Saturday

21st Oct 2017

CIA used Frankfurt consulate to spy on Europeans

  • Protest against US dragnet surveillance tactics revealed by Edward Snowden (Photo: Valentina Pop)

The US intelligence agency, the CIA, has used the American consulate in Frankfurt as a covert base to carry out digital spy operations, Wikileaks revealed on Tuesday (7 March).

The Center for Cyber Intelligence Europe, based in the German city, was the base for CIA hackers covering Europe, the Middle East, and Africa, Wikileaks said. The information is based on documents from the agency's internal discussion forum.

Thank you for reading EUobserver!

Subscribe now for a 30 day free trial.

  1. €150 per year
  2. or €15 per month
  3. Cancel anytime

EUobserver is an independent, not-for-profit news organization that publishes daily news reports, analysis, and investigations from Brussels and the EU member states. We are an indispensable news source for anyone who wants to know what is going on in the EU.

We are mainly funded by advertising and subscription revenues. As advertising revenues are falling fast, we depend on subscription revenues to support our journalism.

For group, corporate or student subscriptions, please contact us. See also our full Terms of Use.

If you already have an account click here to login.

The leaked documents included a guide for CIA hackers on how to prepare for their trip to Germany.

“Be aware that your coworkers here are all under cover. While cover seems like an administrative thing back home, it is vital in the Field,” the guide said.

The document said the hackers' cover story should be “Supporting technical consultations at the Consulate”.

It also contained practical tips, like knowing when German holidays are, that on Sunday most shops are closed, and that they should not leave any electronic equipment in the hotel room.

“Paranoid, yes, but better safe then sorry.”

The guide also recommended flying with Lufthansa instead of United: “Booze is free so enjoy (within reason)!” and personal pages, like a long list of smileys.

The vast majority of the released documents – 8,761, according to WikiLeaks – appear to be technical information on possible hacking techniques.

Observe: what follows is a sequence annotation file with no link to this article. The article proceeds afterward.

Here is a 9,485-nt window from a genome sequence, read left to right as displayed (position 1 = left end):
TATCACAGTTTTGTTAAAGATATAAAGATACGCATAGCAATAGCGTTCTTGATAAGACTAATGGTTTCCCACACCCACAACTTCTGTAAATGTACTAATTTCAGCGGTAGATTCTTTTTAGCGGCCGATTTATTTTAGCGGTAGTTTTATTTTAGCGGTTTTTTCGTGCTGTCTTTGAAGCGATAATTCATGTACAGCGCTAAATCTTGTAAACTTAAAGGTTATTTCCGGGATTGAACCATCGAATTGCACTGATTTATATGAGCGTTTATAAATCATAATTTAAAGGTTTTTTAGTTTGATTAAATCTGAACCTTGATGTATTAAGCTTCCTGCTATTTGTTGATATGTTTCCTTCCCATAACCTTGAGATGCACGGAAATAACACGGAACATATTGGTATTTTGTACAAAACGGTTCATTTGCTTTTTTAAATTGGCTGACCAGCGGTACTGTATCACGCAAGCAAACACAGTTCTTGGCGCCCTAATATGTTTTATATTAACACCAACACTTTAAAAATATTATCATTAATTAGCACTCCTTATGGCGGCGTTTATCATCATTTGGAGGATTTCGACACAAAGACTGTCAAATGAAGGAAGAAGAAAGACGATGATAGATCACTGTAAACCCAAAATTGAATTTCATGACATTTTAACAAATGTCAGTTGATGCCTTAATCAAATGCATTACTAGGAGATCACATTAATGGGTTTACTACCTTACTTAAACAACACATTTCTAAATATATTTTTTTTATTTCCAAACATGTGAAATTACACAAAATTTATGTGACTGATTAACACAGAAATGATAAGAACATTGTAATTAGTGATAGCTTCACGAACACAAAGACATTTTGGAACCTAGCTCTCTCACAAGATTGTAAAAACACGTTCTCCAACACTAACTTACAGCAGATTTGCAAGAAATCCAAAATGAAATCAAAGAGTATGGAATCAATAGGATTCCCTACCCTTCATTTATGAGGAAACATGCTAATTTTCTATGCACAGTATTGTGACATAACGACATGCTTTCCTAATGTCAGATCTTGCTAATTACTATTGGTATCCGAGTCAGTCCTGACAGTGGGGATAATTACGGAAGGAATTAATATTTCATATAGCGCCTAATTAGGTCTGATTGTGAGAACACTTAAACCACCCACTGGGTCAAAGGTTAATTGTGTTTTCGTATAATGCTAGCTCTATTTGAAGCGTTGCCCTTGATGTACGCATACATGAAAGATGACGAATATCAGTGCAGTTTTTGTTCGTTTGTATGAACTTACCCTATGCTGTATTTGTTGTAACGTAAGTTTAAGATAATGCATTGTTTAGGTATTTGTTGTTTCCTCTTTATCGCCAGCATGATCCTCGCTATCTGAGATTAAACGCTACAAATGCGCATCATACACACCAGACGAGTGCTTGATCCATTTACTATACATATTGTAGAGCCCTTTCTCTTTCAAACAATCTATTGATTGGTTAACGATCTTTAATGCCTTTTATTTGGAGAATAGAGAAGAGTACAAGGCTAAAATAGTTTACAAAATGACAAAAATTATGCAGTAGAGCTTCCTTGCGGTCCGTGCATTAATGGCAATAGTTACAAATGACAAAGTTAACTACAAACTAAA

It included information on how to exploit vulnerabilities in the security of Apple, Android, and Windows devices, but also Samsung TVs.

Big Brother

Some documents point to a collaboration with a counterpart from the United Kingdom. One indicated that at least nineteen “joint development workshops” had been held.

In the week of 16 June 2014, there was a US-UK joint workshop with MI5, the UK domestic intelligence agency, about how to hack into Samsung smart TVs, so that they could be used to eavesdrop.

The programme was called Weeping Angel.

“After infestation, Weeping Angel places the target TV in a 'Fake-Off' mode, so that the owner falsely believes the TV is off when it is on,” Wikileaks summarised in a press release.

“In 'Fake-Off' mode the TV operates as a bug, recording conversations in the room and sending them over the Internet to a covert CIA server,” it added.

The leaks bring to mind the uncovering of covert operations by the NSA, another US intelligence agency.

The man responsible for that leak, Edward Snowden, said on Tuesday in a tweet that the new reports showed that the US government is “developing vulnerabilities in US products, then intentionally keeping the holes open. Reckless beyond words.”

Spy agencies launch 'real-time' terror tracker

Intelligence agencies in Europe launched an "interactive operative real-time information system" in July to collect data on jihadist suspects, EUobserver has learned.

EU gives thumbs up to US data pact

Commission gives 'thumbs-up' to controversial Privacy Shield deal with US on data sharing after a year's operation - but notes room for improvement.

News in Brief

  1. Rajoy to trigger Article 155 on Saturday in Catalan crisis
  2. EU conducts unannounced inspection of German car firm
  3. Lithuania calls for new EU energy laws
  4. EU leaders aim for December for defence cooperation
  5. Juncker says hands tied on Russia pipeline
  6. Czechs set to elect billionaire Andrej Babis
  7. Italian regions hold referendums on more autonomy
  8. EU leaders refuse to mediate Catalonia conflict

Stakeholders' Highlights

  1. European Friends of ArmeniaEU Engagement Could Contribute to Lasting Peace in Nagorno-Karabakh
  2. UNICEFViolence in Myanmar Driving up to 12,000 Rohingya Refugee Children Into Bangladesh Every Week
  3. European Jewish CongressEJC Applauds the Bulgarian Government for Adopting the Working Definition of Antisemitism
  4. EU2017EENorth Korea Leaves Europe No Choice, Says Estonian Foreign Minister Sven Mikser
  5. Mission of China to the EUZhang Ming Appointed New Ambassador of the Mission of China to the EU
  6. International Partnership for Human RightsEU Should Seek Concrete Commitments From Azerbaijan at Human Rights Dialogue
  7. European Jewish CongressEJC Calls for New Austrian Government to Exclude Extremist Freedom Party
  8. CES - Silicones EuropeIn Healthcare, Silicones Are the Frontrunner. And That's a Good Thing!
  9. EU2017EEEuropean Space Week 2017 in Tallinn from November 3-9. Register Now!
  10. European Entrepreneurs CEA-PMEMobiliseSME Exchange Programme Open Doors for 400 Companies Across Europe
  11. CECEE-Privacy Regulation – Hands off M2M Communication!
  12. ILGA-EuropeHealth4LGBTI: Reducing Health Inequalities Experienced by LGBTI People

Latest News

  1. The mysterious German behind Orban's Russian deals
  2. Mogherini urged to do more on Russian propaganda
  3. Turkey funding cuts signal EU mood shift
  4. Posted workers top EU agenda This Week
  5. Leaders lobby to host EU agencies at summit's margins
  6. Legal tweak could extend EU control on Russia pipeline
  7. Ukraine language law does not harm minorities
  8. EU begins preparations for Brexit trade talks